While most action film plots are threadbare things just there to propel you from one fight sequence to the next, Kung Fu Hustle inserts some serious thought about personal responsibility and the consequences of our actions (which results in a couple of subtle Spider-Man references, no less), without resorting to treacle or preaching. Chow’s action films all share a common message about the underlying meaning of Kung Fu and how it should be used to better our lives, not end others, and that message makes it’s expected (but not obvious) appearance.
While the characters at first seem like crude stereotypes, they’re endearing enough to make you care about their fates and mourn for their losses. Super high marks must be given to Wah Yuen (the Landlord) Qiu Yuen (the Landlady), and Siu Lung Leung (the Beast), as these three grandparent age actors were simply a joy to watch onscreen. Not only accomplished fighters, their interactions were among the highlights of the film. A pre-battle conversation between them was at once both charming and forbidding as each (in their outlandish costuming and graying hair) managed to convey a perfectly realized sense of barely contained power and vitality. Delusional hobo-clad Leung especially managed to deliver a performance that was funny and brimming with gleeful malice. And as always, Stephen Chow put his odd looking cast to the best possible use.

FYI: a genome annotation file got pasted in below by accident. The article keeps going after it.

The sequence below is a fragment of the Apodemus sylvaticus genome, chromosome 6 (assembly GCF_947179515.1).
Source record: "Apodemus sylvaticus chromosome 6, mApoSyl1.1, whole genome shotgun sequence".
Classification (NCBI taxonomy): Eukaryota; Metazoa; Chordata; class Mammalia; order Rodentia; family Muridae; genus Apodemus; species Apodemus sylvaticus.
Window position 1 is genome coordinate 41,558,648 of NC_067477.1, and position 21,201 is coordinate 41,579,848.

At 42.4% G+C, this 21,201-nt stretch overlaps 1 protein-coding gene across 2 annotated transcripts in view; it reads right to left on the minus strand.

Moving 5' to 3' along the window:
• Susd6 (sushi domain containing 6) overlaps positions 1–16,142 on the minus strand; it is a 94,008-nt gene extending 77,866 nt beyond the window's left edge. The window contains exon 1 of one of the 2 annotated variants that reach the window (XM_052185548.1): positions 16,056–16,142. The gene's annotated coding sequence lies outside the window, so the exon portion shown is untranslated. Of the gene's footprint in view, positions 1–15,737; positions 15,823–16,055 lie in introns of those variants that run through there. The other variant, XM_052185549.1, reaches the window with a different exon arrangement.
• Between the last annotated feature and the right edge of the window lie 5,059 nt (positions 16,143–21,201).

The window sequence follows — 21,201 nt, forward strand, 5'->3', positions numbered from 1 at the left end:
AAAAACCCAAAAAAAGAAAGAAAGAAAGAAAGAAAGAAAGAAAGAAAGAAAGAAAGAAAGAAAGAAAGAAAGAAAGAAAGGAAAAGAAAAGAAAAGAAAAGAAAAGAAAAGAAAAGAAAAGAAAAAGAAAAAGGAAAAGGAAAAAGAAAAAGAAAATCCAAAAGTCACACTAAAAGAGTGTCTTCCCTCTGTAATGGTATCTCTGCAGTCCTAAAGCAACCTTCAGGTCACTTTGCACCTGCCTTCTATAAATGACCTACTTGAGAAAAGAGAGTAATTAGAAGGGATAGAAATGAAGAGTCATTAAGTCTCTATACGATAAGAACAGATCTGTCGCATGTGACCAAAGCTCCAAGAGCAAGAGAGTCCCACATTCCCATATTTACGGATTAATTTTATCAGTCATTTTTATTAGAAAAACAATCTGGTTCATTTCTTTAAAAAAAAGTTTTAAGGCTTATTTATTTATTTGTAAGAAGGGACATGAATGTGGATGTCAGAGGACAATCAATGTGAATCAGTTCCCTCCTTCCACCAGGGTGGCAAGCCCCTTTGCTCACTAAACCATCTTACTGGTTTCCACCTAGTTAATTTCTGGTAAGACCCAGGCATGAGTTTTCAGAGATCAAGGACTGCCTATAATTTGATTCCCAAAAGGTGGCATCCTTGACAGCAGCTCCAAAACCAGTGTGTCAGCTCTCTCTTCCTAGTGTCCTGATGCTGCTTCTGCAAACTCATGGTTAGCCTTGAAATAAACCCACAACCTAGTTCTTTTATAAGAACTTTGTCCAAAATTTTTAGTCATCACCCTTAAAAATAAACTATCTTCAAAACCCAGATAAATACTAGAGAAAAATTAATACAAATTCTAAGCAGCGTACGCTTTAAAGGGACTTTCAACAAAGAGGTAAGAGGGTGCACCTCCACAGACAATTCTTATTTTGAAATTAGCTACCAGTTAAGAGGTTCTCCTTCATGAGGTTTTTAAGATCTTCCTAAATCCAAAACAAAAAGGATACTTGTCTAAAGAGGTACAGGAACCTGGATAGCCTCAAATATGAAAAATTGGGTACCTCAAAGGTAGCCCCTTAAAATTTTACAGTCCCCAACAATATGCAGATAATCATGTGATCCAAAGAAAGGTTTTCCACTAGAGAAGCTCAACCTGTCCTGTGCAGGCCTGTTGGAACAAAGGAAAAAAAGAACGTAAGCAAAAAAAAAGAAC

Stephen Chow is a self-confessed Bruce Lee fanatic and it shows in every gesture and expression on his face. He’s a perfect heir to Lee’s charm and magnetism, and Sing’s eventual spiritual transformation neatly captures Lee’s trademark power and grace. He manages to sneak a not-so-subtle dig at Keanu Reeves’ Neo that only underscores why the Matrix films ultimately failed to connect. A hero shouldn’t exist just to fight, and Chow knows that.